It has saddened me, over the last however many years, to realize that as a gay person my equality would improve more by old assholes dying than by any argument. I don’t like being tempted to wish people dead. But they sure make it tempting.

    I don’t even feel guilty about it. Because I know these cretins are wish the worst would happen to people they don’t like. One man’s Teabagger on a Hoveround wearing an oxygen mask is another man’s light at the end of the tunnel.

  52. 52
    Samara Morgan says:

    bravo Cole.

  53. 53
    Amanda in the South Bay says:

    @burnspbesq:

    And contraception is in the Nicene Creed where?

    Concerned liberal Catholics: how dare people criticize the Church who aren’t (currently practicing) Catholics! That’s only for Catholics who blow off the church’s teaching but still go to church out of ethnic loyalty.

  54. 54
    Bill ORLY says:

    @burnspbesq: I kinda don’t think that’s what he’s suggesting. I’d rather suggest that he’s requesting that one doesn’t rub his fucking nose in it, and make people stop doing stuff one doesn’t like (not that it’s YOU doing it…)

  55. 55
    arguingwithsignposts says:

    @FlipYrWhig: Rick Warren is affiliated with the Southern Baptist Church. He just doesn’t advertise it.

  56. 56
    FlipYrWhig says:

    @WereBear: In this case, it’s a club to beat your employees with. Or, perhaps, a cat o’ nine tails.

  57. 57
    gex says:

    @Odie Hugh Manatee: None of them can prove to me that human beings wouldn’t cooperate to do good without religion. They like to claim something that is coincidental to, not caused by, their belief.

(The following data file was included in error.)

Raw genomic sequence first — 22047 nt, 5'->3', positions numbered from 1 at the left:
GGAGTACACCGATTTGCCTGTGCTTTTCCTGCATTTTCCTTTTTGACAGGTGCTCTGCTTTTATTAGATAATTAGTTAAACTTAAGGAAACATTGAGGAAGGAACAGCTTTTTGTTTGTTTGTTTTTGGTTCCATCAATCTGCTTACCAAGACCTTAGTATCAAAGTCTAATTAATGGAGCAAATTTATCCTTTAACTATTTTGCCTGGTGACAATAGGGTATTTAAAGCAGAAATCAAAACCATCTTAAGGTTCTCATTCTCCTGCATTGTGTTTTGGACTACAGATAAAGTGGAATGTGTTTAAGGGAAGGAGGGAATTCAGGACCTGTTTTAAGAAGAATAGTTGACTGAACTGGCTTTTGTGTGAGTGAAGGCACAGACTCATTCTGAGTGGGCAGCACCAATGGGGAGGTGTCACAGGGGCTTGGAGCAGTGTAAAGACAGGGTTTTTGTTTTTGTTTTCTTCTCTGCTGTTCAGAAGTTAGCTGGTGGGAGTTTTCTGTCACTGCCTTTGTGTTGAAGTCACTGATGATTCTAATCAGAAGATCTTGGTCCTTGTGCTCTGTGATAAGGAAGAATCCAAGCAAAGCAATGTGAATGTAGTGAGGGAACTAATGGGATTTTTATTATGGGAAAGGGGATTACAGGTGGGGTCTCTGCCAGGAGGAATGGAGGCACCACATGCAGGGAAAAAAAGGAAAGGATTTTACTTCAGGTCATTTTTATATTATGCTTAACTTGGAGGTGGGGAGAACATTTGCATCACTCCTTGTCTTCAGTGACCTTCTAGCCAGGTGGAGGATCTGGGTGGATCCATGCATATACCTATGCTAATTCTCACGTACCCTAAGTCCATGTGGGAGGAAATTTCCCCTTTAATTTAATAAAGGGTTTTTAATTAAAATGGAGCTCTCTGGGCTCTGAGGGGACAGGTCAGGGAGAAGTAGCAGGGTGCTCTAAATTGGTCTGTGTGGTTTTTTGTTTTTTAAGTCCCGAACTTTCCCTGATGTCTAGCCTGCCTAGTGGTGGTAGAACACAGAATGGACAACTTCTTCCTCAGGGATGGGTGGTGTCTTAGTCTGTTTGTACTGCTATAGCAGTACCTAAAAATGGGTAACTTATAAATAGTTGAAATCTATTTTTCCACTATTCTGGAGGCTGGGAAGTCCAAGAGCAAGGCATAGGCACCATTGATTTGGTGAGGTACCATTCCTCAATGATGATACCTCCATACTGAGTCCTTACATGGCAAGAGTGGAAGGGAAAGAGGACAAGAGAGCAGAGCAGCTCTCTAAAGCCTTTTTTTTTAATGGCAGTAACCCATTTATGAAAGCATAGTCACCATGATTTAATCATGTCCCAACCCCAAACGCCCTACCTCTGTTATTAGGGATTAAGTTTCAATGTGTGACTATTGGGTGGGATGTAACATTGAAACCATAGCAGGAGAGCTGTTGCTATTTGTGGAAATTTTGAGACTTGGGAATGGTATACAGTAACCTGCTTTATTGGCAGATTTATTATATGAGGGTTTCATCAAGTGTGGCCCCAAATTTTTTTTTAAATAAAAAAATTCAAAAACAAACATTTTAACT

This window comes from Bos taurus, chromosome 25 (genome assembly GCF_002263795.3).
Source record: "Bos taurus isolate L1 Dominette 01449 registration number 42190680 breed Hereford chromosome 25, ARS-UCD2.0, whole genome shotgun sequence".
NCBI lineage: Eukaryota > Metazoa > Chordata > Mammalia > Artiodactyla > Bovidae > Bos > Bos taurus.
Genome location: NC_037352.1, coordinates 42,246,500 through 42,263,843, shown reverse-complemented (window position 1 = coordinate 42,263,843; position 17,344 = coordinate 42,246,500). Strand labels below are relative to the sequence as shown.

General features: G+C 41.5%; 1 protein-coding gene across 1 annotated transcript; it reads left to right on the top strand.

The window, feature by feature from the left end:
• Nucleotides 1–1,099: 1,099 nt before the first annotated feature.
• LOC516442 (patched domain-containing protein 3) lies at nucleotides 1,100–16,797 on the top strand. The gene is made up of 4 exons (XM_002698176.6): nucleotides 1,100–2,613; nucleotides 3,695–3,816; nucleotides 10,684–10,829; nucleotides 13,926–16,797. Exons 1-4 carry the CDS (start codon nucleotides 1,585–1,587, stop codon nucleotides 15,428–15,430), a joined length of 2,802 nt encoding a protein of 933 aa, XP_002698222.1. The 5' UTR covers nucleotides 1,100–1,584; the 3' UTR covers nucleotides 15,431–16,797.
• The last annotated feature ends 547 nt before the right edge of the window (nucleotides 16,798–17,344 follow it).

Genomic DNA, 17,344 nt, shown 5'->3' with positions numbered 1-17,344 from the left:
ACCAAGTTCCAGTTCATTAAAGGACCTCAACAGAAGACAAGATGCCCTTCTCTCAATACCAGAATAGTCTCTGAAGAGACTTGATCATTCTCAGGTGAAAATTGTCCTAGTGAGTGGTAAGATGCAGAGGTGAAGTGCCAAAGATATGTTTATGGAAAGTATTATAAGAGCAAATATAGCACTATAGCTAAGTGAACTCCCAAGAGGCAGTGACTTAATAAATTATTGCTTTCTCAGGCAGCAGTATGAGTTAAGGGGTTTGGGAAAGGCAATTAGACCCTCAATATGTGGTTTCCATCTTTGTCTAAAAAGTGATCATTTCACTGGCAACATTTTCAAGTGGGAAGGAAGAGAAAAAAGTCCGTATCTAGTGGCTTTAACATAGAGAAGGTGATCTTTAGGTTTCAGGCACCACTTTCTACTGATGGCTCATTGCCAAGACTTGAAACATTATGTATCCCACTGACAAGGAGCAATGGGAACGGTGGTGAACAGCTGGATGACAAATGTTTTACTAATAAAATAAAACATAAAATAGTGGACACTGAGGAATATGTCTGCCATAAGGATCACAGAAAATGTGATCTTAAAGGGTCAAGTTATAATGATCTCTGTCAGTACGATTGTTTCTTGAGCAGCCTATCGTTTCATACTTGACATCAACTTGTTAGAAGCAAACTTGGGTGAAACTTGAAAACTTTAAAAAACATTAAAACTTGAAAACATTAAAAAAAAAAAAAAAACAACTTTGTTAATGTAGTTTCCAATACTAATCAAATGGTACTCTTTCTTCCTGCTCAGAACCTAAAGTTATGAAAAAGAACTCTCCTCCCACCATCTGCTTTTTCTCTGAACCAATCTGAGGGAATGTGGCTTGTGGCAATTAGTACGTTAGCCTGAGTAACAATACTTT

On the other hand, there’s a metric shit ton of evil that has occurred that seems to rely on religious thinking to power itself.

    Yeah, so I don’t even cede that religion sometimes does good. There are good believers, there are good non believers. Therefore belief does not make goodness.

  58. 58
    John Cole says:

    @burnspbesq: Keep your faith out of my government and out of my face and we are cool.

  59. 59
    Mouse Tolliver says:

    Is it an infringement on an Orthodox Jew’s religious freedom when the troops eat non-kosher MREs?

  60. 60

    The Archbishop’s name is Tim Broglio?

    Hi Tim, say hi to Cardinal Donny Brook will ya?

  61. 61
    JWL says:

    It’s great you got that out of your system, and put the word out. I’m sure you’ll never be bothered by another religious zealot, ever again. Because if there’s one thing those folks are great at, it’s in minding their own business.

  62. 62
    FlipYrWhig says:

    @arguingwithsignposts: Ah, I thought it was The Church of the Holy Rick Warren.

  63. 63
    slag says:

    Great. Now you’ve given JGabriel a persecution complex. Next will come the incense or magic underwear.

    Leave it to you, JC, to turn a good man religious.

  64. 64
    McWaffle says:

    Keep up like this and you’re going to start drawing even more traffic from PZ’s place. There’s already more overlap but your original rant ended up linked over there, so I’m guessing you’re going to draw more readership from that end of the internet at this rate.